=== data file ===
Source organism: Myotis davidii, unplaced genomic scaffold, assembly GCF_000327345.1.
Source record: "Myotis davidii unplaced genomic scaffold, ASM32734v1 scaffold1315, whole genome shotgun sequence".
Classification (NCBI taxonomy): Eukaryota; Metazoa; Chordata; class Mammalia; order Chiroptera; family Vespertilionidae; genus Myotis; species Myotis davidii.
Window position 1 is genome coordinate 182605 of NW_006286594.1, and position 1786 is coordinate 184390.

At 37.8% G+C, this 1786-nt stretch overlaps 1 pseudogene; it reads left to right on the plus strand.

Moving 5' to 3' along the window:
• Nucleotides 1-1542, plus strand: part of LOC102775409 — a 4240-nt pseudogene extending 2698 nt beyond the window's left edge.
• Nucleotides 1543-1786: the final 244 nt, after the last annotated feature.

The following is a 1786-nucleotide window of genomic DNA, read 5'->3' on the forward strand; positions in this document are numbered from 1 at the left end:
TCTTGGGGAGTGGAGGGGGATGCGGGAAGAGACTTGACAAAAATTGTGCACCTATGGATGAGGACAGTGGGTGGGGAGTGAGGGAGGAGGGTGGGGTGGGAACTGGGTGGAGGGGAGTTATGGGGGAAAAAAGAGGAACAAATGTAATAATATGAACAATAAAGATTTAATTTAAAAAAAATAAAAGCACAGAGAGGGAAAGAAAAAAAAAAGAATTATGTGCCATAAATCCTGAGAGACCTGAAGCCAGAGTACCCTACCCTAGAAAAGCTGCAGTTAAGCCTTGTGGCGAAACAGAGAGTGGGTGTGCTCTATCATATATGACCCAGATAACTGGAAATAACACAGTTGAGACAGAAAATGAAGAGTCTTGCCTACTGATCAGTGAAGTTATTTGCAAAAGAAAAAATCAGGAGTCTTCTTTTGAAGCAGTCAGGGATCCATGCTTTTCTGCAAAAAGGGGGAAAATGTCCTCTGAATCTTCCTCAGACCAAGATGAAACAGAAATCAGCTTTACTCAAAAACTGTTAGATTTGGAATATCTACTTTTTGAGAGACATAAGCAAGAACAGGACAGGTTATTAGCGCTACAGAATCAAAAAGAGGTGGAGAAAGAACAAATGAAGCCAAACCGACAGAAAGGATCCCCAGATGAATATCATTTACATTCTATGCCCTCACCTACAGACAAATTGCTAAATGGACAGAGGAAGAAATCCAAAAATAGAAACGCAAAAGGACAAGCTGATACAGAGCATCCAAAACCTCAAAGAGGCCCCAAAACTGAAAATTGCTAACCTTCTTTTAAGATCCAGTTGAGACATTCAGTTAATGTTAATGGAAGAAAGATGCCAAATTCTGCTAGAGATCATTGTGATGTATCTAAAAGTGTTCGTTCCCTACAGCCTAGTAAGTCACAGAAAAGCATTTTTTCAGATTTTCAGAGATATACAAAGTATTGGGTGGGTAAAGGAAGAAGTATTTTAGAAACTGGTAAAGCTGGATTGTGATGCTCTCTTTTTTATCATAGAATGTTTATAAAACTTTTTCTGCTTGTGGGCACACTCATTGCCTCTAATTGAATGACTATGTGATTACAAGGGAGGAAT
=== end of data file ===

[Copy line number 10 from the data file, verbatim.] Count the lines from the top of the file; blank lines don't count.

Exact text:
TCTTGGGGAGTGGAGGGGGATGCGGGAAGAGACTTGACAAAAATTGTGCACCTATGGATGAGGACAGTGGGTGGGGAGTGAGGGAGGAGGGTGGGGTGGGAACTGGGTGGAGGGGAGTTATGGGGGAAAAAAGAGGAACAAATGTAATAATATGAACAATAAAGATTTAATTTAAAAAAAATAAAAGCACAGAGAGGGAAAGAAAAAAAAAAGAATTATGTGCCATAAATCCTGAGAGACCTGAAGCCAGAGTACCCTACCCTAGAAAAGCTGCAGTTAAGCCTTGTGGCGAAACAGAGAGTGGGTGTGCTCTATCATATATGACCCAGATAACTGGAAATAACACAGTTGAGACAGAAAATGAAGAGTCTTGCCTACTGATCAGTGAAGTTATTTGCAAAAGAAAAAATCAGGAGTCTTCTTTTGAAGCAGTCAGGGATCCATGCTTTTCTGCAAAAAGGGGGAAAATGTCCTCTGAATCTTCCTCAGACCAAGATGAAACAGAAATCAGCTTTACTCAAAAACTGTTAGATTTGGAATATCTACTTTTTGAGAGACATAAGCAAGAACAGGACAGGTTATTAGCGCTACAGAATCAAAAAGAGGTGGAGAAAGAACAAATGAAGCCAAACCGACAGAAAGGATCCCCAGATGAATATCATTTACATTCTATGCCCTCACCTACAGACAAATTGCTAAATGGACAGAGGAAGAAATCCAAAAATAGAAACGCAAAAGGACAAGCTGATACAGAGCATCCAAAACCTCAAAGAGGCCCCAAAACTGAAAATTGCTAACCTTCTTTTAAGATCCAGTTGAGACATTCAGTTAATGTTAATGGAAGAAAGATGCCAAATTCTGCTAGAGATCATTGTGATGTATCTAAAAGTGTTCGTTCCCTACAGCCTAGTAAGTCACAGAAAAGCATTTTTTCAGATTTTCAGAGATATACAAAGTATTGGGTGGGTAAAGGAAGAAGTATTTTAGAAACTGGTAAAGCTGGATTGTGATGCTCTCTTTTTTATCATAGAATGTTTATAAAACTTTTTCTGCTTGTGGGCACACTCATTGCCTCTAATTGAATGACTATGTGATTACAAGGGAGGAAT